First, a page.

History of Punjab: The Lodi Dynasty
The ancestors of Behlol were a commercial tribe of Afghans who carried on trade between India and Persia. Behlol
governed the empire with a firm hand and re-incorporated the kingdom of Jaunpur with the dominions of Delh.
In 1451, the king made a tour through the Punjab, visited Multan, where he re-organized an army. The king
suffered from chronic disease and died in 1488, after a prosperous reign of thirty-eight years.
On the death of Behlol, his son, Nizam Khan, ascended the throne, under the title of Sidandar Lodi. The
king had high literary attainments, and among the works he compiled is the Farhang Sikandari. He was
intolerant towards the Hindus and destroyed temples and built mosques in place of them. The shaving of
beards and heads by barbers on occassions of Hindu pilgrimages was prohibited during his time. He died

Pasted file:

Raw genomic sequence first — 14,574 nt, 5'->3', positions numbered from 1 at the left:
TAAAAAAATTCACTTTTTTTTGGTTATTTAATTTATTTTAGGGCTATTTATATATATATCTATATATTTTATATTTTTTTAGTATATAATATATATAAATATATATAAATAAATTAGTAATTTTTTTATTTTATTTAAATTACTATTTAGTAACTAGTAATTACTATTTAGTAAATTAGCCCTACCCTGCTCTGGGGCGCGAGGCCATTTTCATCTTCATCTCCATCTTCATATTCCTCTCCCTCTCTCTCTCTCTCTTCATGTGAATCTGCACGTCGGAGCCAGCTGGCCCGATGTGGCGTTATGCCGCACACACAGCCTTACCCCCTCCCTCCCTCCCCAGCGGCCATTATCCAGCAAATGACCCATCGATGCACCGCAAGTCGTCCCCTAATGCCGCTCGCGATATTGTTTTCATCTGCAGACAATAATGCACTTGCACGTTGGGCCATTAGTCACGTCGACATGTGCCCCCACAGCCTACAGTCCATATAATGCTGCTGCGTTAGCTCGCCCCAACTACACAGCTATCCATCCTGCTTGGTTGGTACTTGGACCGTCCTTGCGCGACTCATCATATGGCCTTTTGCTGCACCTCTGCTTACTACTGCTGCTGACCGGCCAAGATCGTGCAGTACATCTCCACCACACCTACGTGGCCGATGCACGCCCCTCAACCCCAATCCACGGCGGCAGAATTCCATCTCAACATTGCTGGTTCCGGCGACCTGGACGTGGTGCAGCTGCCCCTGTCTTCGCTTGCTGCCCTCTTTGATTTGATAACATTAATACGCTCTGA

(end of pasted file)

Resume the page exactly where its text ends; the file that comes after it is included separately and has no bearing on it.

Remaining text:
on December 14th, 1617 after a reign of twenty-eight years.
The son of Sikandar Lodi, Ibrahim Lodi, ascended the throne. He caused his brother Jalal Khan to be
imprisoned and put the death. He was known for acts of cruelty and was not liked. Dissatisfied with the
court of Delhi, Doulat Khan Lodi, viceroy of the Punjab, urged Baber, the Moghal prince, a great-grandson
of Tymur, to invade the Punjab. Accordingly, in 1526 Baber invaded Punjab and Ibrahim Lodi, the last of
the dynasty, was slain on the field. The reign of Ibrahim Lodi had lasted twenty years, and the dynasty
of the Lodis lasted from 1450 to 1526.